Hosta Color Changes


Hosta 'Remember Me' in spring

Hostas have become extremely popular, due in great part to their wide spectrum of colors and variegations. Few other groups of plants have the same variety of foliage hues, which is important because foliage is the backbone of the landscape. Hosta leaves range in color from light buttery yellow to deep forest green to powdery blue, and a host of variegated forms are also available. Recently, hosta breeders have been breeding for red coloring in the stems and leaves.

One of the most fascinating things about hosta foliage coloring is that it often changes throughout the growing season. Some pigments lighten or brighten, while others become more green or chartreuse. These changes seem to be affected by heat, and indirectly by sunlight. Some change very quickly, while others are quite sluggish. The more heat to which a hosta is exposed, the faster the color change occurs. Plants changing the fastest seem to be those grown in a greenhouse in pots on elevated benches. Similarly, plants grown in southern gardens progress through the changes faster than hostas in northern gardens.

Hostas go through three main types of color changes

  1. Viridescent color change — The root word of viridescent means green, so a viridescent hosta becomes more green as the season progresses. It may start off yellow, chartreuse, whitish-green, and then darken to green.
  2. Lutescent color change — Hostas that are lutescent lighten as the season progresses. This may mean a shift from chartreuse to yellow or a shift from dark to light green.

    Hosta 'Remember Me' in summer after it has completed its color change for the season.

  3. Albescent color change — The word alba means white, and hostas that whiten from yellow or chartreuse to white are called albescent.

Blue hosta color is different because even though it looks blue, it is not actually blue. It is the waxy coating on the leaf surface which causes light to be reflected in such a way that the leaves appear blue. Depending on the amount of chlorophyll in the actual leaf, some blues can be very light and some can be much darker. Most blue-leafed hostas become green at some time during the growing season when their waxy surface is not as reflective as it once was. The wax seems to almost melt off with exposure to hot sun, harsh watering, or some pesticide sprays. Once the wax is gone, the same leaves will not regain their blue hue that year.To achieve the best blue leaf color in a hosta, select newer and improved blue varieties that have excellent waxy leaves. Plant them where they will receive ample indirect or lightly filtered light. Early morning sun is best in most regions, but it is most important to remember to keep the leaves protected from the sun during the hottest parts of the day. Take care not to rub the wax off the leaves by avoiding high pressure irrigation and petroleum-based pesticides.

To help you understand how hostas experience color changes, let's look at some examples of a few popular varieties.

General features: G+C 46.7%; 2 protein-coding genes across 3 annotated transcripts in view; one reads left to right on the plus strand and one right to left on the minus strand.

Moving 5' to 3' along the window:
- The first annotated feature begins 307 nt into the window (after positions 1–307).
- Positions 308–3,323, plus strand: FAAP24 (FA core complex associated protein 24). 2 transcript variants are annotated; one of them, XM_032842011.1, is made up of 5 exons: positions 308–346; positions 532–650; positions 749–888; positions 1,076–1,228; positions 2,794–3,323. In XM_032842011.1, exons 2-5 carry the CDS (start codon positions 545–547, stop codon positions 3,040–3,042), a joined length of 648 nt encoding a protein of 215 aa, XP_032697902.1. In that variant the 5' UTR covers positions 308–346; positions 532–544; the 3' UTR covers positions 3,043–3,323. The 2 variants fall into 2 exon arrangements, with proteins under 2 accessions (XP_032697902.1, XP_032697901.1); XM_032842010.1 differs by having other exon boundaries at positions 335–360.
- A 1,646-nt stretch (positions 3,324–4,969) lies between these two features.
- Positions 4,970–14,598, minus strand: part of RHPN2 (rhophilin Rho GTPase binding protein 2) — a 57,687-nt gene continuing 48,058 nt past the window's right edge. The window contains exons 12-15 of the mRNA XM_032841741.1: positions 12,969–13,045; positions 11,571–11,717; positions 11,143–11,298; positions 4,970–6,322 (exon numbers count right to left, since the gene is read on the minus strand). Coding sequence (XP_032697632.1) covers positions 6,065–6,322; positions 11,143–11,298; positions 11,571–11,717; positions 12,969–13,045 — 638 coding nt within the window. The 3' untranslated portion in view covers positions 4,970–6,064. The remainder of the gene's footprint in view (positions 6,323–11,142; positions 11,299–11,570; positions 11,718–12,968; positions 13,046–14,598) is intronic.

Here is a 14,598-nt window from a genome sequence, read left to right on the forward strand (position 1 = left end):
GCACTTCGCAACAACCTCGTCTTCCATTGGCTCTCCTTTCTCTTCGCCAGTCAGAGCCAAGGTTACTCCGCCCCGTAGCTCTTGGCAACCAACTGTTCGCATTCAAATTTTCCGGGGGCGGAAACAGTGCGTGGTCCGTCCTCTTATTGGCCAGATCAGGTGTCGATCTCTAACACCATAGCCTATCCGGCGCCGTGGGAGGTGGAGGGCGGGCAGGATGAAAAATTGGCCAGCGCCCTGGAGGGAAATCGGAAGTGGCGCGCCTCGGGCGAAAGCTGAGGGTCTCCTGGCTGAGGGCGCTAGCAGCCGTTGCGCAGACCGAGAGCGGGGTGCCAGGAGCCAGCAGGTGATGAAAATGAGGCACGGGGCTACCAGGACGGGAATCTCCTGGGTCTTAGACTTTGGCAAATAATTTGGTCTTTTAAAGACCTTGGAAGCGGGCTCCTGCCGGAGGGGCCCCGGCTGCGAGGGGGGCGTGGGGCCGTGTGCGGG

• Hosta montana 'Aureomarginata' is an older variety that uses Latin in its name to describe its variegation. "Aureo" comes from the Latin word aureus meaning golden while "marginata" means margin. This would lead one to believe that this is a green hosta with a gold margin. Though it does exhibit a yellowish margin for a couple weeks in early spring, it quickly turns creamy white when the leaves completely unfurl. Often the margin lightens even further to white in summer. Thus you can see how the name 'Aureomarginata' could be deceiving.
  • Another springtime favorite is Hosta 'Sea Fire'. As its name implies, this hosta is ablaze with color in the springtime. Just when the daffodils are blooming, 'Sea Fire' has emerged with nearly the same light yellow coloring. Few plants can rival its excitement as it emerges from a long winter sleep. However, as the warmer weather of summer approaches, its leaves turn from yellow to lush tropical green.
  • People familiar with the archetypal variegated Hosta 'Gold Standard' recognize the characteristic parchment gold center of its leaves. Amazingly though, its early spring color would not remind you of a plant named 'Gold Standard', for there is no gold to it at all when the leaves first emerge. Rather, the young leaves are green or chartreuse with a deep green margin. The golden color is not achieved until later in the season.
  • Another classic, Hosta 'Undulata Mediopicta', is described as having attractive green leaves with white centers. However, the heat of summer often causes the white center to darken, initially producing a green frosting or fogging and eventually darkening to all-green.
  • Hosta 'Remember Me' (pictured above) really requires two photographs to tell its whole story. When the plant emerges in spring, its leaves are bright gold surrounded by blue-green borders. By midsummer however, the center of the leaves brighten to ivory or near white. The change is so drastic that many people would not even recognize the plant if they were familiar with it only in one season.

Though not all hostas are chameleons, changing their leaf colors during the season, most are. Perhaps the only hostas that do not exhibit any kind of color change are those that are solid green. Perhaps this is one of the things that makes them so unique and explains why the thousands of hosta varieties are so fascinating and popular with today's gardeners and collectors.

Varieties Mentioned in this Article